The US-led coalition estimates that about 5,000 ISIS fighters are inside Mosul and holing themselves up in anticipation of a major Iraqi push to clear the city, as US airstrikes continue to target ISIS leadership and infrastructure inside the city. There have been signs that ISIS leadership has been weakening inside the city, such as ISIS senior commanders executing leaders for “a lack of success or failure on the battlefield,” said Army Col. Christopher Garver, spokesman for Combined Joint Task Force-Operation Inherent Resolve, in a Wednesday briefing. ISIS leadership reportedly isn’t “happy’ with how the fight for Fallujah and how things stand in Mosul. “None of this is to say that it’s going to be an easy fight in Mosul … We’re going to continue to try to shrink (the amount of ISIS fighters) down before the ground assault comes,” Garver said. US airstrikes on the city have continued, with US Central Command announcing Wednesday two strikes on ISIS tactical units, vehicles, and a mortar position. “But, we’re still anticipating a tough fight.” Mosul is a capital of the so-called caliphate, along with Raqqa in Syria, and ISIS will hold on to it. “All eyes are kind of focused on Mosul right now, so not only would it be a significant physical loss, but the loss of prestige, as we saw after Fallujah, as we saw after Ramadi,” Garver said. “Their reputation as they try to manage it is going to take a big hit when Mosul does fall.”(See also: One Point at a Time, US to Build Up Iraqi Airfield for Mosul Fight)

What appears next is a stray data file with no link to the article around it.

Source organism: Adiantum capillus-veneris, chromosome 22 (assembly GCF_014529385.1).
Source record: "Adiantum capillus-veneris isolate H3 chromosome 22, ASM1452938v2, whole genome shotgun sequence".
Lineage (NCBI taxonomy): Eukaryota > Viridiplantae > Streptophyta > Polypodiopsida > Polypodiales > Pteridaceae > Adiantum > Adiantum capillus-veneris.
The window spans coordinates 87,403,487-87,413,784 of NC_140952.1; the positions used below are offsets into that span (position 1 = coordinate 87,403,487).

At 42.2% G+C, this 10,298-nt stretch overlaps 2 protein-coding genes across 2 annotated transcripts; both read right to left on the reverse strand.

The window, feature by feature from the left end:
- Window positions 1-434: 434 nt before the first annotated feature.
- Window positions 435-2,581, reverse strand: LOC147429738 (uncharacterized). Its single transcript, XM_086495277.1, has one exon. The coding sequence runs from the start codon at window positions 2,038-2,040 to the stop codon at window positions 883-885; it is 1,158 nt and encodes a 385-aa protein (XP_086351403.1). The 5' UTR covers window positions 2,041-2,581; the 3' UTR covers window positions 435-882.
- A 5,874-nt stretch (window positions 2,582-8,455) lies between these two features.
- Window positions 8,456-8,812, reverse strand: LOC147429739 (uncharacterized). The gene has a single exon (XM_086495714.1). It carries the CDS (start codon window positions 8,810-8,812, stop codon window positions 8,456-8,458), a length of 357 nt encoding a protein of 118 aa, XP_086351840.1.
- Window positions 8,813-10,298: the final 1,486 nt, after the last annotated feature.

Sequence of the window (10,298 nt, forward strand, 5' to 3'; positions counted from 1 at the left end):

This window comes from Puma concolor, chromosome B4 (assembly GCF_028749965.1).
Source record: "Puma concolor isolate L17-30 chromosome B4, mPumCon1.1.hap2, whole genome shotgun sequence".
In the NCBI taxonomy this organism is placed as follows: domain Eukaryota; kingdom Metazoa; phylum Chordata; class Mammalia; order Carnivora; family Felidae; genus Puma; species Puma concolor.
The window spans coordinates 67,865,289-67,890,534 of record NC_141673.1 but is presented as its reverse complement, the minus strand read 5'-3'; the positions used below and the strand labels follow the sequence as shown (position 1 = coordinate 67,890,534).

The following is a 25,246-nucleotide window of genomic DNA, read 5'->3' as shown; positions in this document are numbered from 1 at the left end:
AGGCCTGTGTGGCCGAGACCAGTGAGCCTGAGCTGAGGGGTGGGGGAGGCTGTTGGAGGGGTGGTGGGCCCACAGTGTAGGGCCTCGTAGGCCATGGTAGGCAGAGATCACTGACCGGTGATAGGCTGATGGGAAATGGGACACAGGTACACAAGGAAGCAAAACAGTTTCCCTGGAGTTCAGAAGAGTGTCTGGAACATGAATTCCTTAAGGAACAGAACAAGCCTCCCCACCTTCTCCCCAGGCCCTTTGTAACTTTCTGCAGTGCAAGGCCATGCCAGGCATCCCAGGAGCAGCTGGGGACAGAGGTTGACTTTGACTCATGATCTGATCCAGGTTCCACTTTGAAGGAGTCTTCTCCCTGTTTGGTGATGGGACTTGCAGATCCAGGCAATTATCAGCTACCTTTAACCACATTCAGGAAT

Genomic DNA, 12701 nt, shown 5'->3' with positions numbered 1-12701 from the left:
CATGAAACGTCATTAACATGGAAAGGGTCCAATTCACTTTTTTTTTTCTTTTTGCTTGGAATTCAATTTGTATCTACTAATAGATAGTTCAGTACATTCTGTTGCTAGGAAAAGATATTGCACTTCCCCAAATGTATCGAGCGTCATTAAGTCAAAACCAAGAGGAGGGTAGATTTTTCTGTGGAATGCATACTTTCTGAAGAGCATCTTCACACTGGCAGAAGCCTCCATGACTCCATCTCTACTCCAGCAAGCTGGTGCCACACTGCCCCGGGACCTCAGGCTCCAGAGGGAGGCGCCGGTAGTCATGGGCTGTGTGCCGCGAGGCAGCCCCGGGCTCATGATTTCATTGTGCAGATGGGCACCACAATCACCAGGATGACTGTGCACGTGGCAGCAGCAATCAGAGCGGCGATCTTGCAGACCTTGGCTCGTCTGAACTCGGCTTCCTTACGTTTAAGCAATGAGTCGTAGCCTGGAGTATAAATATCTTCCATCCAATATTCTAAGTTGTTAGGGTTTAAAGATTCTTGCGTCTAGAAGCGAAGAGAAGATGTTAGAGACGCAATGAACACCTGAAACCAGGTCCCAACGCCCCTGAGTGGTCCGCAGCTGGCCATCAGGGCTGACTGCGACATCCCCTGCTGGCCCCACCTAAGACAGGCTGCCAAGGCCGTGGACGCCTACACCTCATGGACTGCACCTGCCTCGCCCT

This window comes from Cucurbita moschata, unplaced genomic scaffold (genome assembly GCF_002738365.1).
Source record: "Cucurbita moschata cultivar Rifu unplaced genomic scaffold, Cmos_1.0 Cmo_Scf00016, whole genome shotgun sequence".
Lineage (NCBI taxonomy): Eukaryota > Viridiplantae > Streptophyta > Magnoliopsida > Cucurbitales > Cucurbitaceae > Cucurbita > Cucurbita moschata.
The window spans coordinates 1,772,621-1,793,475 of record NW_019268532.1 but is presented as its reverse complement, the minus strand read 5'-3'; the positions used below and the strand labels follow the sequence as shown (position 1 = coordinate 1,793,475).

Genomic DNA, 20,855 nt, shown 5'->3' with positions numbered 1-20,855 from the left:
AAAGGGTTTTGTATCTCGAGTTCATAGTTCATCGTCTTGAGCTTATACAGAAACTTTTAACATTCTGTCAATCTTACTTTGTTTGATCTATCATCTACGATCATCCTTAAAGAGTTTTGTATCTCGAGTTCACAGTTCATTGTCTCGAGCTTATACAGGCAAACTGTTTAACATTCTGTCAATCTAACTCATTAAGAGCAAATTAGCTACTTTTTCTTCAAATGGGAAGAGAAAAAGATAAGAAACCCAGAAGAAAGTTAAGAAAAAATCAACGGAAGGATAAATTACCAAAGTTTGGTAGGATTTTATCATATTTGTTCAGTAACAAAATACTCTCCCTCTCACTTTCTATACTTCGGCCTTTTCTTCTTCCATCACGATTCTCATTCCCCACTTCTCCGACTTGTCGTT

Adm. Christopher Grady, vice chairman of the Joint Chiefs and head of the Joint Requirements Oversight Council, is pushing a “portfolio” approach to requirements and wants his position to have “more teeth” so he can enforce it.